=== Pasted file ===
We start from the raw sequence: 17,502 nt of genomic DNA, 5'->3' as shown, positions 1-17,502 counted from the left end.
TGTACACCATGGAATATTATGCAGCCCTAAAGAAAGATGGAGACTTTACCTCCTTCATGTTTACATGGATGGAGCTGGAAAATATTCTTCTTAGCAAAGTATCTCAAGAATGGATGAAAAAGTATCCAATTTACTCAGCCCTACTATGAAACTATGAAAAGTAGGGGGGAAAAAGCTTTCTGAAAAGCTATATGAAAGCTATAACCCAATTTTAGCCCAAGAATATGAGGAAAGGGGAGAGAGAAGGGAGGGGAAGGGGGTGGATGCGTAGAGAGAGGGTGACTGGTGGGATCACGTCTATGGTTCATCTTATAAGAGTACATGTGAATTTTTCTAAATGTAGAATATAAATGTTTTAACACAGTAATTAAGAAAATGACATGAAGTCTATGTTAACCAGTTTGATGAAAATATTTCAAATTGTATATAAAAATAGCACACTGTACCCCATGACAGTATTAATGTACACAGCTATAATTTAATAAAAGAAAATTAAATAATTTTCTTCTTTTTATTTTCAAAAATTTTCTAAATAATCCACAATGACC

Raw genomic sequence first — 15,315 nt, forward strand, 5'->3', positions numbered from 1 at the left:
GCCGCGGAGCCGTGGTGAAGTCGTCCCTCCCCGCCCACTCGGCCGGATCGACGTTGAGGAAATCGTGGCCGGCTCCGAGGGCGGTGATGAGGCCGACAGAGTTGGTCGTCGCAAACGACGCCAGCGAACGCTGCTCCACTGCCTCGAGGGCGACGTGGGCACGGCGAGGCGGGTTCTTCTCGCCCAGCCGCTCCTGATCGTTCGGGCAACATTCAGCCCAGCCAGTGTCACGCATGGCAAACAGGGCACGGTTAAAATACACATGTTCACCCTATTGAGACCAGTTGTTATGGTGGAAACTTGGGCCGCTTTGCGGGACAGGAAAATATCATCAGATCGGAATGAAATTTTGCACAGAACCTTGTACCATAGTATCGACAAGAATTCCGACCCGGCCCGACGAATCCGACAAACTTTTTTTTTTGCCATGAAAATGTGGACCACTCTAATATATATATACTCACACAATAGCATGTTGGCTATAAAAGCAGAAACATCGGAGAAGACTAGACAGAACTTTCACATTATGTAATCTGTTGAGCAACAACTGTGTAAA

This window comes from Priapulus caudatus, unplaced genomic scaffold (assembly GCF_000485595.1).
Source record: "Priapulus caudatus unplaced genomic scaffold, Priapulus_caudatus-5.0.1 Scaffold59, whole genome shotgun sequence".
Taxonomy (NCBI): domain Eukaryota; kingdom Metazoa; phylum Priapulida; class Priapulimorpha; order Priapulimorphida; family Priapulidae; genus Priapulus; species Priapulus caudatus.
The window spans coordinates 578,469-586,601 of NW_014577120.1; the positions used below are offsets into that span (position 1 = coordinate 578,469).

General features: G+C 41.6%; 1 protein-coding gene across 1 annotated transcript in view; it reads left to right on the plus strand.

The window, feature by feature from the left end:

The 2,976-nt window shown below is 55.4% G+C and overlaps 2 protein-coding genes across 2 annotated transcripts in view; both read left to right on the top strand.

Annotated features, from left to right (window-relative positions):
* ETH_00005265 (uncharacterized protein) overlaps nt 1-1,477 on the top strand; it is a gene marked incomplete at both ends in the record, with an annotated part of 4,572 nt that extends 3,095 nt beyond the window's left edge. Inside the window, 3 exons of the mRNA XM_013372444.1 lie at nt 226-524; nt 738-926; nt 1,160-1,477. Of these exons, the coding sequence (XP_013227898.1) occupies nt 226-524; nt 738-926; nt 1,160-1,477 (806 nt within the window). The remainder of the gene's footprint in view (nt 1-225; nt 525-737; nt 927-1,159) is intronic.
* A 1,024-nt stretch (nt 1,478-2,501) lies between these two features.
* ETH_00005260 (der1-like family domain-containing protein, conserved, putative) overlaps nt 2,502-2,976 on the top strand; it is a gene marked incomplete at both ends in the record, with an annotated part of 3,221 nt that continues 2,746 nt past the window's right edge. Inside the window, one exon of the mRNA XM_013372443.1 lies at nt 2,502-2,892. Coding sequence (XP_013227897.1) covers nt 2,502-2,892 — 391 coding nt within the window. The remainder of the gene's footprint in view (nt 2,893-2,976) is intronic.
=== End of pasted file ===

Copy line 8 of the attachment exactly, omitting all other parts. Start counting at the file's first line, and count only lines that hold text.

The window spans coordinates 578,469-586,601 of NW_014577120.1; the positions used below are offsets into that span (position 1 = coordinate 578,469).